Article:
Resource Page for the positions and power package (Pressure Points, and Power Accumulators).
P2 – Club shaft parallel with the ground (Back swing)
P3- Left arm parallel with the ground (Back swing)
P4- Top of back swing
P5- Left arm parallel with the ground (Down swing)
p6- Shaft Parallel with the ground (Down swing)
P8- Shaft Parallel with the ground (Through Swing)
p9- Right arm parallel with the ground (Through Swing)
The Ps are used to classify the positions in the golf swing. It makes it very easy to compare golfers swings. It’s also a great way to show a player there progress in making changes.
Power Package:PPs and PAs
“Force is applied to the Ball through the Lever Assemblies. Power is applied to the Lever Assemblies through Pressure Points. Power is applied to the Pressure Points by Power Accumulators”
– Homer Kelley “The Golfing Machine” 6-B-0
PP#1- Right heel pad of hand against left thumb
PP#2- Last three Fingers of left hand
PP#3- Right index finger against shaft
PP#4- Left arm against chest
Golfers use different combinations of these pressure points. A golfer who is referred to as a “swinger” because they’re left side is pulling the golf club primarily use pressure points #2 and #4. Golfers referred to as a “hitter” because they’re right side is pushing the club primarily use pressure points #1 and #3.
PA#1 – The bending and straightening of the right arm (muscle thrust)
PA#2- The cocking and uncocking of the left wrist (Velocity Power)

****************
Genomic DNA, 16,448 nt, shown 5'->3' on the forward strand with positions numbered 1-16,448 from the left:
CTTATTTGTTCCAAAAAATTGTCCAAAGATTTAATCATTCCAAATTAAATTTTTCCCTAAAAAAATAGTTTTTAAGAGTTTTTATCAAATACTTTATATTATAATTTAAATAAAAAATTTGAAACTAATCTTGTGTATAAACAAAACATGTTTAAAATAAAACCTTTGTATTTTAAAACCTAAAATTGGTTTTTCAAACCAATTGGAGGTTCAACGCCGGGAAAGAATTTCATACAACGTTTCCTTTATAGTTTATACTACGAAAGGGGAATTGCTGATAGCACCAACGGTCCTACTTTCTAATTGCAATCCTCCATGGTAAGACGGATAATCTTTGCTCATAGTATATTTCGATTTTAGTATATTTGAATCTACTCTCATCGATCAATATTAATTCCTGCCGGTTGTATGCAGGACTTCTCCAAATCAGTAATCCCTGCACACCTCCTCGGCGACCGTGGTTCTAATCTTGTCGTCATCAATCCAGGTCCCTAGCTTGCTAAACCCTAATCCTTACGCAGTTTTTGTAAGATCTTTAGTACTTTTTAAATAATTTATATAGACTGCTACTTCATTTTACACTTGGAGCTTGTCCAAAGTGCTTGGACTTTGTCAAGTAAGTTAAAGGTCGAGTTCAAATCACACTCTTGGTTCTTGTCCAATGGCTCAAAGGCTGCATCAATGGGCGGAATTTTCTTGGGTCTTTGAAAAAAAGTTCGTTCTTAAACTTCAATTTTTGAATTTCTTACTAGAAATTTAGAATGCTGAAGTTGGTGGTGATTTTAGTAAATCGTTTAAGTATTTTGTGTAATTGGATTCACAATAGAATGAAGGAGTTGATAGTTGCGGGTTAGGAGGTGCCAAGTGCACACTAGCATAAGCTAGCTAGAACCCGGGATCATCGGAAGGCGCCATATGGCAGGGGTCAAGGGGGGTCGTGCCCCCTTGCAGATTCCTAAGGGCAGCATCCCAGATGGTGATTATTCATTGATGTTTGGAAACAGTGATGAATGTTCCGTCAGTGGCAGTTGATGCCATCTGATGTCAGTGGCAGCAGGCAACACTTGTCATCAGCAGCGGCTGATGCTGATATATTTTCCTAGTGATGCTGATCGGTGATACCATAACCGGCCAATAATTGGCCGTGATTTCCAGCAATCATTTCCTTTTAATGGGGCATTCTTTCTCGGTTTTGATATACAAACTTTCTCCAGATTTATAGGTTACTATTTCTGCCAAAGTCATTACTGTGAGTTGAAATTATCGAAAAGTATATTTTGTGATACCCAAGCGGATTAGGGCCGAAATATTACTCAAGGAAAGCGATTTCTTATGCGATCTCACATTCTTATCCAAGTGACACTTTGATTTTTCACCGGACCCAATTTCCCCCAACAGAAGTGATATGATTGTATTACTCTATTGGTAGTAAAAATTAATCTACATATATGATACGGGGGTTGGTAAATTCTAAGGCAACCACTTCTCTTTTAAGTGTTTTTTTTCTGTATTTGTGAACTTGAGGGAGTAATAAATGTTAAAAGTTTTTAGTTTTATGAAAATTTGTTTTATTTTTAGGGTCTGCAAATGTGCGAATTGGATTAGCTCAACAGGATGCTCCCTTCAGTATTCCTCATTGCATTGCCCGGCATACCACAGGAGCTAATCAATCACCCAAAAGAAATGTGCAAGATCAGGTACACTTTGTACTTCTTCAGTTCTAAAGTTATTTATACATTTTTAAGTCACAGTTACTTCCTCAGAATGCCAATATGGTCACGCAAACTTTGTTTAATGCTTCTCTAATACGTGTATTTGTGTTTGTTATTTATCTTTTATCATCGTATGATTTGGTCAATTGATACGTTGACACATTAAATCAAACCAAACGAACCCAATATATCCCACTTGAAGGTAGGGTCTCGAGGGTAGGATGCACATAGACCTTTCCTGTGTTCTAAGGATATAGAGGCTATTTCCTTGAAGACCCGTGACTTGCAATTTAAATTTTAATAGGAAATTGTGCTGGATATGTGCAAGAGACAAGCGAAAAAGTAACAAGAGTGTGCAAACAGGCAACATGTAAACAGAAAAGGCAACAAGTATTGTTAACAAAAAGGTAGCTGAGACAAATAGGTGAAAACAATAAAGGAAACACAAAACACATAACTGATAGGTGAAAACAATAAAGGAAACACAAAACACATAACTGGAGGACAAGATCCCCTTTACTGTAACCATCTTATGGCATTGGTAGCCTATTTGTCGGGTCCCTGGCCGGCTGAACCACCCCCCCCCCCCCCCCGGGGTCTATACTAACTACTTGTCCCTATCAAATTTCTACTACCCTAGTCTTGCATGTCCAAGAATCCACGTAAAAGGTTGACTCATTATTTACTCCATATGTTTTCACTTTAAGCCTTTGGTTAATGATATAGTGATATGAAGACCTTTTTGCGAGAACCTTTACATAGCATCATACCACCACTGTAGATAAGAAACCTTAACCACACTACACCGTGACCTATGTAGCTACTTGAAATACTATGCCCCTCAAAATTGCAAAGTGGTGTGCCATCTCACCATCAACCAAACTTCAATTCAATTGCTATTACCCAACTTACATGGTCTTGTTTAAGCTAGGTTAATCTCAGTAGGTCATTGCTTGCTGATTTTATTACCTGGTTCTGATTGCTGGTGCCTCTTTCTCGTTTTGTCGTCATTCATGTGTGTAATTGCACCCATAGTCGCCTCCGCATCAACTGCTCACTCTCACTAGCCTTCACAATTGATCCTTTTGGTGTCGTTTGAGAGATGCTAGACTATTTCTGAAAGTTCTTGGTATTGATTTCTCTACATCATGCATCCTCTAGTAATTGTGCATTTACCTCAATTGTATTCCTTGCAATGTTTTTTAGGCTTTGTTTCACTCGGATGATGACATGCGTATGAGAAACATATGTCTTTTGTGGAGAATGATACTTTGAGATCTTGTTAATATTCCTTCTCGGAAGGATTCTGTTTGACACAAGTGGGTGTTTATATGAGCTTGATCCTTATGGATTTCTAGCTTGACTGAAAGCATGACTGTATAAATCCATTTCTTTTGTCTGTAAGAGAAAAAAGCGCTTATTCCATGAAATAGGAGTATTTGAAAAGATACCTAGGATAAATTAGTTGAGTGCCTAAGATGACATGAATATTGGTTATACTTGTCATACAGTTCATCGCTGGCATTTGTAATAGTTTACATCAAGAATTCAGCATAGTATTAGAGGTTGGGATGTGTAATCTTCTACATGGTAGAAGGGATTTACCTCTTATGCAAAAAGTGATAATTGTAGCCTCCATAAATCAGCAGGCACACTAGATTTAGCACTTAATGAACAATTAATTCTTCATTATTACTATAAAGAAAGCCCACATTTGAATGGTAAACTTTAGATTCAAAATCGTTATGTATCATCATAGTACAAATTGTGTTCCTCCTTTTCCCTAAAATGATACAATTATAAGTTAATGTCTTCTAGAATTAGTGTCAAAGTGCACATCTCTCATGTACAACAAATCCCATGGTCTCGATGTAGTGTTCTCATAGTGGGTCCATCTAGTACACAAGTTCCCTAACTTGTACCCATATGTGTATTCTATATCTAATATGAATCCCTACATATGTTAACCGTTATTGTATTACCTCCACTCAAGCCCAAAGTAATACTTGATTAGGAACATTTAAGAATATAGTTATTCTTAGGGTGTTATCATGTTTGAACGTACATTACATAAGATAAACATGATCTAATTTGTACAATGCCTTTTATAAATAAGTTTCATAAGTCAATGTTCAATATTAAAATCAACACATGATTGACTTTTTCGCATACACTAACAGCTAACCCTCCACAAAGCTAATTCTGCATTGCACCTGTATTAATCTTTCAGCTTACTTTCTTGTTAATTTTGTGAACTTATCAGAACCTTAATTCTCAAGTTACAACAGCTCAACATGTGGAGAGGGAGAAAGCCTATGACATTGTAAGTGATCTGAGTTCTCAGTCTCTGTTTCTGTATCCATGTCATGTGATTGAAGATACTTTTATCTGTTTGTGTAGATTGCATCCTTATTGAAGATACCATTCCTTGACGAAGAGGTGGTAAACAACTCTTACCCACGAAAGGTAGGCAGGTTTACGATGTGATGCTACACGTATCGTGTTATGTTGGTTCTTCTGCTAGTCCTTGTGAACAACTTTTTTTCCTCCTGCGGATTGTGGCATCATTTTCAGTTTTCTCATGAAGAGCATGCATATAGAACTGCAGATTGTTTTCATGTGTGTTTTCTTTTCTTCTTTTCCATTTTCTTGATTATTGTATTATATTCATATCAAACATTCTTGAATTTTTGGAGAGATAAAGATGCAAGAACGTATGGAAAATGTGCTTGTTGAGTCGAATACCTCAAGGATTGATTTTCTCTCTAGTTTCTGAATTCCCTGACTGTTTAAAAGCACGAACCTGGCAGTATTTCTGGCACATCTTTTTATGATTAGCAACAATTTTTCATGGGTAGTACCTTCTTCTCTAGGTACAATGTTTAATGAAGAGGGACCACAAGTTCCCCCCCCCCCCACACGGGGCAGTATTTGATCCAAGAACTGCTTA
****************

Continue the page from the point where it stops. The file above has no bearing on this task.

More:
PA#3- The turn and roll of the angle established between the Clubshaft and the Left Forearm when you take the grip (Transfer Power)
PA#4- The angle formed by the left arm and the left shoulder (Radius Power)
For now I hope this is a good resource of recognizing the different pieces of the POWER PACKAGE and identifying the positions in the golf swing. I may be adding more explanation at a later data.
It’s been awhile since I last posted on here and I apologize. Due to being a college student, competitive golfer, and working/teaching I lacked the time. Now that it is winter and my off season I have started a website makeover and will be updating it periodically over the next few months. I plan on adding at least two more pages, one being a page on The D-plane but not sure about the other(s) yet.
I hope everyone had a great summer of golfing or teaching. Please email me if you have any questions at email@example.com
After going through the “College Search Process” In 2009, I have found myself back in it after realizing I had made a mistake in my first college selection. I find many High School golfers from around the area where I grew up asking me for advice on contacting schools, what they have to do to get schools interested, and what they should look for in a school. My response usually is to:
1) Start contacting schools that interest you as soon as possible. Even though schools can’t contact you until after your Junior year, it doesn’t hurt to make a coach aware that your out there. Coaches who take interest in you will most likely start following your tournament results as you compete in Junior Tournaments. ( I started Contacting schools in the Summer going into my Sophomore year of High School. I even went as far as taking non-official visits to schools during my Sophomore year.)
2) Play in as many tournaments as possible! Most competitive golf programs look for kids who are playing in the most competitive tournaments, and have national exposure. Playing in AJGA, IJGT, and Calloway Junior Tournaments gives yourself the best chance to be noticed. I realize those tournaments are very costly and many families cannot afford them which is okay. Just because playing well in one of those tournaments allows for more exposure doesn’t mean your doomed if you can’t play in them. Playing in as many Local, State, and Regional tournaments can also spark interests from coaches. If you play well in a lot of those tournaments coaches will still find interest in you!